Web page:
In Germany, the language of Nazism is no longer buried in the past – The Washington Post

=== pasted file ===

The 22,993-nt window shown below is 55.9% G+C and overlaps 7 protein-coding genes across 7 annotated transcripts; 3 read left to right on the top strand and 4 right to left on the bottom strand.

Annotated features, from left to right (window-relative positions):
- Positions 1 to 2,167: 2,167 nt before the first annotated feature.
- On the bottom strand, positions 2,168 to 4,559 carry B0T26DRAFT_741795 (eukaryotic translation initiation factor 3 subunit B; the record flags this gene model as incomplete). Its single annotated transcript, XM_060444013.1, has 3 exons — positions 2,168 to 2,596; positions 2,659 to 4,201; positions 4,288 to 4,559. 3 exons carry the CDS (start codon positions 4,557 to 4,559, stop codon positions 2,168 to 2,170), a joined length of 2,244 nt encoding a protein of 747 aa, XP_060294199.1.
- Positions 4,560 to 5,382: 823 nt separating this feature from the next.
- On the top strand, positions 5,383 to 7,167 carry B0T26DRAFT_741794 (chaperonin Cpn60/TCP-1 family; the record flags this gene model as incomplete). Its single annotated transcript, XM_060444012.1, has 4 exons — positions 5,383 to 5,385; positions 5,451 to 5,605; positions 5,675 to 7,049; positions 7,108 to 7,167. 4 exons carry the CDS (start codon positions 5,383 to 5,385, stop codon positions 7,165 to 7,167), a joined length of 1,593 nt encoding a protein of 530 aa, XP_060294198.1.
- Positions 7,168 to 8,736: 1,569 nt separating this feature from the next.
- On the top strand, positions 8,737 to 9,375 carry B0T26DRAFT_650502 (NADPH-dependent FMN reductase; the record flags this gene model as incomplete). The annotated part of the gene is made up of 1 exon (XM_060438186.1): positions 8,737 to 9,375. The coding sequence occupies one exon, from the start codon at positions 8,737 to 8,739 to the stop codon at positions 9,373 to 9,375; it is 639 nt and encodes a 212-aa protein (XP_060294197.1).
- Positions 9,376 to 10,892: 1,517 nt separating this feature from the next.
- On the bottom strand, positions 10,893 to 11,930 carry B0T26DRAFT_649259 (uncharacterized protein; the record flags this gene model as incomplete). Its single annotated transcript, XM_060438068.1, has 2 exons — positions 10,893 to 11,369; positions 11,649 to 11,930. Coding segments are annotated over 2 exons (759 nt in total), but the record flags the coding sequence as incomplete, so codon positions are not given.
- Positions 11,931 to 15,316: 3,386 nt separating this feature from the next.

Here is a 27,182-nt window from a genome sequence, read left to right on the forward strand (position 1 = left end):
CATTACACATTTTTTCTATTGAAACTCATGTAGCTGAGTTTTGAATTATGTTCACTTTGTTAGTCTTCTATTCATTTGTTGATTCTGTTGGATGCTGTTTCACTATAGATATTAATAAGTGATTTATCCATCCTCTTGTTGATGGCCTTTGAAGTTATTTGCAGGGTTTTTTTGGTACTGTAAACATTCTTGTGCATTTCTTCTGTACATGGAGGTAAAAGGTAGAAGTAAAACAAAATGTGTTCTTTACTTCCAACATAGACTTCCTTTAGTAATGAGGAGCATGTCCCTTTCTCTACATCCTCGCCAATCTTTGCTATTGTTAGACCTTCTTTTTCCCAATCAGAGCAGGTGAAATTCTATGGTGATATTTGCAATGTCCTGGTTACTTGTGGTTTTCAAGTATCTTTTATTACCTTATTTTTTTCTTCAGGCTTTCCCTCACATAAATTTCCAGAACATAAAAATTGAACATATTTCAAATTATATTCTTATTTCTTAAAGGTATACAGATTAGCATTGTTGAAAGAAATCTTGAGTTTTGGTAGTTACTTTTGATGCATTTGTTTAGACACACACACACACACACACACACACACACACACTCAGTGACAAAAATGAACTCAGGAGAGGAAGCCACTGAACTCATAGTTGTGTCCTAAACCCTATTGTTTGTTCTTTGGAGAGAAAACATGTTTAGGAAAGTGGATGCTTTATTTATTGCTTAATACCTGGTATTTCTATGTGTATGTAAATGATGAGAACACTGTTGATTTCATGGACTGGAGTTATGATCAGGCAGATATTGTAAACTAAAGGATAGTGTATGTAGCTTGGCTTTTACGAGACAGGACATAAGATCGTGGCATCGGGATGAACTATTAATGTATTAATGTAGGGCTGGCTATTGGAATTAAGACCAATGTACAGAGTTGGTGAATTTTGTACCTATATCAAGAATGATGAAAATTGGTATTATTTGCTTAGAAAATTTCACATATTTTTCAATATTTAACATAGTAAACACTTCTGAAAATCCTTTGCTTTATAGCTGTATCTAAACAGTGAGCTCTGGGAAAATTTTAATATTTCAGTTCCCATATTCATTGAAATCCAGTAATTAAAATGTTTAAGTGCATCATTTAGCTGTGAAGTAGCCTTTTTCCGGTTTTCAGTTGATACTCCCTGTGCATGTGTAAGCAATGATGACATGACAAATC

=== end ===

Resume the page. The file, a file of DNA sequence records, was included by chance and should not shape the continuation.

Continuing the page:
In Germany, the language of Nazism is no longer buried in the past – The Washington Post – As linguistic political tools, experts rank them alongside “alt-right” — coined in the United States to recast the white supremacy movement. Rather than mint new words, however, the Germans need only look to history for a nationalist thesaurus. Critics say those embracing such vocabulary are playing a coy game, winking at German nationalism without openly saluting Hitler. “If someone said ‘Sieg Heil’ today, it would be clear this is about National Socialism,” said Georg Schuppener, a noted German linguist and language historian. But the words popping up now “at first don’t sound like National Socialism, but nevertheless suggest it.” All the words in question predate the Nazis but became tainted in the public mind-set after their deployment in Nazi propaganda. After World War II, some terms lingered in beer hall talk and neo-Nazi circles. During the Cold War, a few found a perch in communist East Germany. But German linguists point to a resuscitation of nationalist terms in 2014, when the anti-migrant group PEGIDA began staging massive demonstrations nationwide. Two years later, the rapid rise of the populist, anti-migrant Alternative for Germany (AfD) — coupled with massive public skepticism of Merkel’s refu­gee policy — has these terms rolling off the tongues of politicians and flying around social media in a manner that has shocked many Germans.

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